The Exposome-Epigenome Nexus: Understanding Cancer Etiology through DNA methylation

This is the Third Prize Winner of the 2024 Molecular Oncology Writing Competition: Impact of the exposome on cancer risk.
The Exposome-Epigenome Nexus: Understanding Cancer Etiology through DNA methylation
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As part of World Cancer Day (4th Feb), the journal of Molecular Oncology invited researchers to take part in a writing competition aimed at highlighting the impact of the exposome on cancer risk. This entry, by Jose Jaime Diaz Larrosa (German Cancer Research Center (DKFZ), Germany), received the third prize.

The term exposome was formally coined by Christopher Wild in 2005 to define the multitude of exposures every person faces throughout their lifespan as well as the effect these factors have on health and development through different biological mechanisms. The exposome is a complex entity formed by an external component – divided into the natural (the elements we encounter), built (the human places we inhabit), social, policy and healthcare domains; and an internal one, which includes all the homeostatic responses to environmental stimuli, whose final outcome will influence the appearance of certain diseases, like cancer.

Cancer is a complex and multifactorial disease that arises from the interplay between genetic predispositions and environmental exposures. Despite these predispositions having been deeply researched, in so doing providing us with a massive corpus of knowledge and effective treatments, the environmental exposures have historically been more overlooked. Apart from a few extreme cases, little is known about how certain external stimuli can trigger or shape cancer development.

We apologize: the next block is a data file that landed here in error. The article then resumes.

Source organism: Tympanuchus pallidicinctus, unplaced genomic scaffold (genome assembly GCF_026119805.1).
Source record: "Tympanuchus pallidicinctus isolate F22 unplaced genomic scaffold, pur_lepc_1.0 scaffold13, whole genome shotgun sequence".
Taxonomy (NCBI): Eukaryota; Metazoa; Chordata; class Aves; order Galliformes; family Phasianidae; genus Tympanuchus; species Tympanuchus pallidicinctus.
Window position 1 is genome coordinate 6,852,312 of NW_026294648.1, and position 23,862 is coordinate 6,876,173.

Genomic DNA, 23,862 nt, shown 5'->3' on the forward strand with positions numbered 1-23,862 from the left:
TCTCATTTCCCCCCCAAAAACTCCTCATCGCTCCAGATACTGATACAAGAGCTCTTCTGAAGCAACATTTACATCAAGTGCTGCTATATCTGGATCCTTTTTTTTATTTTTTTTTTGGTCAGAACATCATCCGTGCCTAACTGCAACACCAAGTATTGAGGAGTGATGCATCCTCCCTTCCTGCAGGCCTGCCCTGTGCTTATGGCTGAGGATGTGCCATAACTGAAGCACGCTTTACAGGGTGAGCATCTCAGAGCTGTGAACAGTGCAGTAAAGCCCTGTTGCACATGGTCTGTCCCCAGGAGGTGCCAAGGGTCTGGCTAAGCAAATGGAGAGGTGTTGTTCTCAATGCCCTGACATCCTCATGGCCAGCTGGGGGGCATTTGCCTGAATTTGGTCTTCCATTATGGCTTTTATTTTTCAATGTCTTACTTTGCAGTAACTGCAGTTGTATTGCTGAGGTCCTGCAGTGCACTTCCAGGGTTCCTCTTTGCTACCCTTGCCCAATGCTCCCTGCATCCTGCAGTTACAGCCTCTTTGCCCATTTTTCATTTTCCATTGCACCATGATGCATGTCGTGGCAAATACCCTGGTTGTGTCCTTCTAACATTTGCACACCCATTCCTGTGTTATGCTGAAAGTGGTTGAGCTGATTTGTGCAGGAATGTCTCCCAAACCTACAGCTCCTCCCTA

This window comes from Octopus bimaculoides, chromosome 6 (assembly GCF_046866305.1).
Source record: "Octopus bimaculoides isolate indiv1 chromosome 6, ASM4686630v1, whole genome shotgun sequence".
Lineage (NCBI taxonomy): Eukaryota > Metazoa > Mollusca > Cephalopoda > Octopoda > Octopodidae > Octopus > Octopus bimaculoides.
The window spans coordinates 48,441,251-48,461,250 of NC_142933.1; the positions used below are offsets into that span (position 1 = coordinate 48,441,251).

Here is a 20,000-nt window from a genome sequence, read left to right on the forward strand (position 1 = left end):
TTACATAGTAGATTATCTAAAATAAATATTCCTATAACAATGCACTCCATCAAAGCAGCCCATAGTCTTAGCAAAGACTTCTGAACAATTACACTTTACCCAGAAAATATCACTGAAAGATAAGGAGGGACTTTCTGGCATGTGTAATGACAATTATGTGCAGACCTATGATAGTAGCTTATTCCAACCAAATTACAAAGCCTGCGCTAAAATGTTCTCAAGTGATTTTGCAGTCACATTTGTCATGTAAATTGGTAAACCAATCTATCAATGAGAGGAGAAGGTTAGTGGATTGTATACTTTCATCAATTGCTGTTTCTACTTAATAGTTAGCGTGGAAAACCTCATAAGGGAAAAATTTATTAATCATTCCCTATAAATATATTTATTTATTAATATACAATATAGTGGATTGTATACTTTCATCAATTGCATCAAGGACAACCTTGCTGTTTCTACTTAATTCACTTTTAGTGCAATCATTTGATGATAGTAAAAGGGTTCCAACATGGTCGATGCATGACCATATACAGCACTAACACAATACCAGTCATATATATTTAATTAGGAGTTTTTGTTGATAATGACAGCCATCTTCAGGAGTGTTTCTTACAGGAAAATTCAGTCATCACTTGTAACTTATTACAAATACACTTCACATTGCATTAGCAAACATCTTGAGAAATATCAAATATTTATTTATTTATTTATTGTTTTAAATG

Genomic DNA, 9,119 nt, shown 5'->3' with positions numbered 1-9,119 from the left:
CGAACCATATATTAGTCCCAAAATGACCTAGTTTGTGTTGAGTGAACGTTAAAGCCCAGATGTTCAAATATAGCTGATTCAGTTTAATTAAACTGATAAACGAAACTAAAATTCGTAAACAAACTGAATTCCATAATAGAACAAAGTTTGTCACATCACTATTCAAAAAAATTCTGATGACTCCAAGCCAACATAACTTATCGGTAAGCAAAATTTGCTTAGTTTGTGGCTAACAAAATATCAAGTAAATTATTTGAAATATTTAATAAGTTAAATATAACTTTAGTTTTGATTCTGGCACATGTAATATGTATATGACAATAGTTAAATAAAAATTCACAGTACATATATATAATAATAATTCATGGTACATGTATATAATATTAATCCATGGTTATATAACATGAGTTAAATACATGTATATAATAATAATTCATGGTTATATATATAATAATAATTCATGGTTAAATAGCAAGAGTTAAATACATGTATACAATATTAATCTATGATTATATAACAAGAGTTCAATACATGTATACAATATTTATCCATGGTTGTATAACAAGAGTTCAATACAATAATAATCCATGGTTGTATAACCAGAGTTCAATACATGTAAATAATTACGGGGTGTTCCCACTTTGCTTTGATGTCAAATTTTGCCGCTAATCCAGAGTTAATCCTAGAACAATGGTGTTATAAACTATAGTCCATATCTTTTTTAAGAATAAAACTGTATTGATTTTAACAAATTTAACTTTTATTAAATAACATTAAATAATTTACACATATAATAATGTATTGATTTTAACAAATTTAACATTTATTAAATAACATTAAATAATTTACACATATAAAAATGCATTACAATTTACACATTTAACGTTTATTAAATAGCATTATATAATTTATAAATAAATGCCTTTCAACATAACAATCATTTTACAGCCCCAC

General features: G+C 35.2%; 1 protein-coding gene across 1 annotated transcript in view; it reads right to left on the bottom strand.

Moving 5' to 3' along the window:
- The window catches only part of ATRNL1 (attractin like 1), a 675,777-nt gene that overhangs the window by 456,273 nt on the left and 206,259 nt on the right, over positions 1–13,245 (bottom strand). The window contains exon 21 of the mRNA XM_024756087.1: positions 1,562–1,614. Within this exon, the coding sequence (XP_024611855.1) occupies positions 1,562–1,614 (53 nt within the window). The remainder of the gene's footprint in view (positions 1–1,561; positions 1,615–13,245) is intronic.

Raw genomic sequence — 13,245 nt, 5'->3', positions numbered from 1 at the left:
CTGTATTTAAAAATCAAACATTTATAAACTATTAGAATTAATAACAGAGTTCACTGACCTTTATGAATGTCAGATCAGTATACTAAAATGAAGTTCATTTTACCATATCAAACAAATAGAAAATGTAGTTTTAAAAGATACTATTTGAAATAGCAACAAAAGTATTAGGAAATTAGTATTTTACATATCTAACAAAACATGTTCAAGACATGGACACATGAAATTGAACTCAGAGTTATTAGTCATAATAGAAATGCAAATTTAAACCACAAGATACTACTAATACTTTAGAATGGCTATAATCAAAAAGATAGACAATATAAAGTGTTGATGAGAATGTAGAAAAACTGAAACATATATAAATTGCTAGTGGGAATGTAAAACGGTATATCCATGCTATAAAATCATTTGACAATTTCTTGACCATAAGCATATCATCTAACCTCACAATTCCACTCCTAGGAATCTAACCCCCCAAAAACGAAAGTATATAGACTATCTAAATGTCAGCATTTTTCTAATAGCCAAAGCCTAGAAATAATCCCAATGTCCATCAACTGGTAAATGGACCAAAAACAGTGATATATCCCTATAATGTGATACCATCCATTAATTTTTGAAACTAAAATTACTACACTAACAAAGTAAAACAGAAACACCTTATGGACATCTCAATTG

Epigenetic modifications are robust, stable and reversible chemical modifications by which the environment can impact cellular biology during development and disease onset. Interestingly, the last update of the Hallmarks of Cancer published by Hanahan in 2022 highlighted, among other factors, the importance of non-mutational epigenetic reprogramming in the appearance of this disease. The most studied epigenetic mark is DNA methylation, which consists of the addition of a methyl group to cytosine residues in CpG dinucleotides and plays a crucial role in regulating mammalian gene expression by modifying the chromatin structure and affecting transcriptional activity.

During tumourigenesis, the normal methylation landscape of a cell becomes aberrant leading to a global loss of DNA methylation (hypomethylation), which is thought to participate in genomic instability, activation of oncogenes and aneuploidy. On the other hand, there is also a focal gain of methylation (hypermethylation) associated with the silencing of promoters and distal enhancers, like those regulating tumor suppressor genes. Interestingly, these cancer-specific methylation landscapes can be used for diagnosis, for example with liquid biopsies. Liquid biopsies are a noninvasive diagnostic method, based on the analysis of the methylation patterns of cell-free DNA coming from cancer cells, that is present in the blood of patients.